Everyone has a strong opinion about education. But the controversies are always about the same topics: testing, teachers unions, funding, merit pay, vouchers/school choice, charter schools. Is college a smart investment? Is affirmative action fair? Has political correctness supplanted the basics?
I keep waiting for someone to bring up Now. As in the study of now — what's currently going on in the fields of politics, history, literature, mathematics, science — everything.
Can we call it Nowology?
From kindergarten through college, American education focuses obsessively on the past. No matter what you study, the topics either relate to the past or the knowledge is dated.
Since I was a history major in college, I'll focus on that.
I've never understood why history is taught chronologically. A book's opening is crucial; either you get hooked straightaway or you get bored and put it down. So how is it that textbook publishers think it makes sense to start a fourth-grade history textbook with prehistoric humans who lived 10,000 years ago? It's tough enough for me, at age 50, to relate to our hunter-gatherer ancestors. How can a typical American 9-year-old connect intellectually to people who foraged for food (not in the fridge)?
Another problem with teaching history chronologically is that teachers rarely make it to the relevant, interesting history students might actually care about — what's going on now. From junior through senior high, my teachers got bogged down in the battlefields of the Civil War. We never made it as far as Reconstruction, much less to the controversies of my childhood (Vietnam, Watergate, the Iran hostage crisis).
TV, radio, and newspapers — that's where what mattered was discussed. My classmates and I had fathers who served in Vietnam. We had neighbors who'd dodged the draft. We argued over Nixon and Ford and Carter, but all that — the controversy, the drama, the Now — took place outside school.
The not-so-subliminal message sunk in: School is where you learn about old stuff. Now stuff is everywhere else.
This is, of course, exactly the opposite of how we choose to teach ourselves.
Example: pop culture. No one's musical education begins with recordings of recreations of primitive music — simple claps or banging objects together. Most children start out listening to contemporary music — whatever they hear on Pandora, Spotify, the radio, TV, etc. Those who decide to dig further usually work backward. They listen to older works by their favorite artists. They hear a musician talk about the bands that influenced them, and they check them out. They might wind up getting into ragtime or Bach. Last. Not first.
Ditto for movies. No one starts out watching silent films.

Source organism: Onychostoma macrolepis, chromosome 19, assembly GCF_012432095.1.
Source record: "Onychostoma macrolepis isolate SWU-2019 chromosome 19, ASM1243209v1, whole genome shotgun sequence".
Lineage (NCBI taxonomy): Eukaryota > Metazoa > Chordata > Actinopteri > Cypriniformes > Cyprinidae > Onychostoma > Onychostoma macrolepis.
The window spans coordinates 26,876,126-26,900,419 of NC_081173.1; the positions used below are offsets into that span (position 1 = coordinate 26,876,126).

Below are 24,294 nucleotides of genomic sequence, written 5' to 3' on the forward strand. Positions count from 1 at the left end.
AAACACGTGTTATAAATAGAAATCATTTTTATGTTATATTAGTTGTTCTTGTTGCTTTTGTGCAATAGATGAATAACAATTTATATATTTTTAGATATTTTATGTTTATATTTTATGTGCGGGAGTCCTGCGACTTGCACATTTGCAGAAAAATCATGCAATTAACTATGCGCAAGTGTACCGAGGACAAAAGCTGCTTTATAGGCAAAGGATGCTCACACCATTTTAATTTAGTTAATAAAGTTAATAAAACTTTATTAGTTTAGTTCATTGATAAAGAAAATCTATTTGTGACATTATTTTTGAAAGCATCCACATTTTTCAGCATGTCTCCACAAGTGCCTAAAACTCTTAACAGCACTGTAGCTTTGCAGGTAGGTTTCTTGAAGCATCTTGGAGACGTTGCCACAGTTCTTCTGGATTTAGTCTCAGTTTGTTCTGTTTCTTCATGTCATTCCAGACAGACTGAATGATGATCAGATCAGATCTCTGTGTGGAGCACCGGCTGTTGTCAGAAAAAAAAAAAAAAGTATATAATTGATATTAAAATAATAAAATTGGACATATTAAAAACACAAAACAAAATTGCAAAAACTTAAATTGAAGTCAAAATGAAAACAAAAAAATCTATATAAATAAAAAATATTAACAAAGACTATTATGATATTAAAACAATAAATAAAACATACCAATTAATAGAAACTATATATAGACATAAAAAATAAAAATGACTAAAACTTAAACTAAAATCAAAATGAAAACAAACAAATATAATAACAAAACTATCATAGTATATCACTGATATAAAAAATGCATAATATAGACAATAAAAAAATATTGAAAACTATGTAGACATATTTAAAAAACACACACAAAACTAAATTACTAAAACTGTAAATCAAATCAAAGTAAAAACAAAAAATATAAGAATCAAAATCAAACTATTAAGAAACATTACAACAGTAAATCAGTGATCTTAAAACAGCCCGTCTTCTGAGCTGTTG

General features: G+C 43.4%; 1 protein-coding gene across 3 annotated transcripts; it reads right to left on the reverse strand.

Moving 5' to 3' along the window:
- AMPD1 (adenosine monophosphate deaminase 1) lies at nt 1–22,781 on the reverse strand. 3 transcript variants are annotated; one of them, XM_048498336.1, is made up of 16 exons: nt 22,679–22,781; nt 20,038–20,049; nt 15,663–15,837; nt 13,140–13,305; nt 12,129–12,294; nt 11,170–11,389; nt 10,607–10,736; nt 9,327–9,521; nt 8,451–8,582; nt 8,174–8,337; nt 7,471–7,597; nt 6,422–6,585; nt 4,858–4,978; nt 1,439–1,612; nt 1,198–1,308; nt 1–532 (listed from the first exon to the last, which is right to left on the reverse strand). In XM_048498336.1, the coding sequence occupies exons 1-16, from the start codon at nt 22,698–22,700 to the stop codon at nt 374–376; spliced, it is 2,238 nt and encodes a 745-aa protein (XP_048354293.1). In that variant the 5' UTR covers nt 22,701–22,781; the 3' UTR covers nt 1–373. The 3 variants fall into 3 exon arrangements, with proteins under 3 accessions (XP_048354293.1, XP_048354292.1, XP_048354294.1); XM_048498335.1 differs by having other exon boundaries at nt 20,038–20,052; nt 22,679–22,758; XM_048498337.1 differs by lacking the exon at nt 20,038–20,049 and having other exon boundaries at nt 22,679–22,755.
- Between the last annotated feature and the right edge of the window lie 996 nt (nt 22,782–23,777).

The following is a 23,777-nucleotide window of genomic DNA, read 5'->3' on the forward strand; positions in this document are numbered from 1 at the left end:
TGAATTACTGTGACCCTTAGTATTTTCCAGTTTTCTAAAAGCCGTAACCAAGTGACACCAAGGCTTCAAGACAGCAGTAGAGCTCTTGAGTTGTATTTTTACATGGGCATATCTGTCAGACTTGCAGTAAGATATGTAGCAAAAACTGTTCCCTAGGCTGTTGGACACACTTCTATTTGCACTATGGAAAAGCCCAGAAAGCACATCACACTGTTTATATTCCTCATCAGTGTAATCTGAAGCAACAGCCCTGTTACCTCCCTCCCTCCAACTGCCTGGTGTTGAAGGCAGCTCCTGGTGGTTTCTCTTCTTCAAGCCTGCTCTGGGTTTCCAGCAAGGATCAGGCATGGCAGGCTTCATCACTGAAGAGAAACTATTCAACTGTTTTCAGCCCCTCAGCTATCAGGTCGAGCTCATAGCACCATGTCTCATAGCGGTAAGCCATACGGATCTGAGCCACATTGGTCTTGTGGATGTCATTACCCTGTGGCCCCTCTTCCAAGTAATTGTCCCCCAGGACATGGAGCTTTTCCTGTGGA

We're constantly worrying about whether our schools are preparing children to compete in the global marketplace. To support their calls for reform, activists point to surveys that show that Americans are woefully ignorant about basic facts such as evolution, essential geographic knowledge, such as the location of the country where U.S. troops have been fighting, killing, and dying for a decade and a half.
Sure, it would be nice if more Americans read a newspaper (or its online edition) now and then. On the other hand, a lot of this material ought to be taught in schools, and it isn't. Day one of American history class should begin with Obama, congressional paralysis, the early jockeying for the 2016 presidential campaign, America's clash with Russia over Ukraine, and the wars in Afghanistan and Iraq. All of these subjects naturally require digging deeper, back in time, to explain why and how what's going on now is happening.
And it's not just history. Studying physics at Columbia in the 1980s, no one taught us about the latest advances in cosmology and quantum mechanics — some of which, ironically, were being discovered in labs in the same buildings by the same professors who were filling our heads with obsolete material.
Nowology — better late than never.
Ted Rall's most recent book is The Book of Obama: How We Went From Hope and Change to the Age of Revolt.
Exactly seven years ago this week, I wrote a column decrying a proposal by city engineers to turn the Overton Park Greensward into an 18-foot-deep "detention basin" designed to stop flooding in Midtown. The engineers claimed we'd hardly notice the football-field-sized bowl. "Except," I wrote then, "when it rains hard, at which time, users of Overton Park would probably notice a large, 18-foot-deep lake in the Greensward. Or afterward, a large, muddy, trash-filled depression."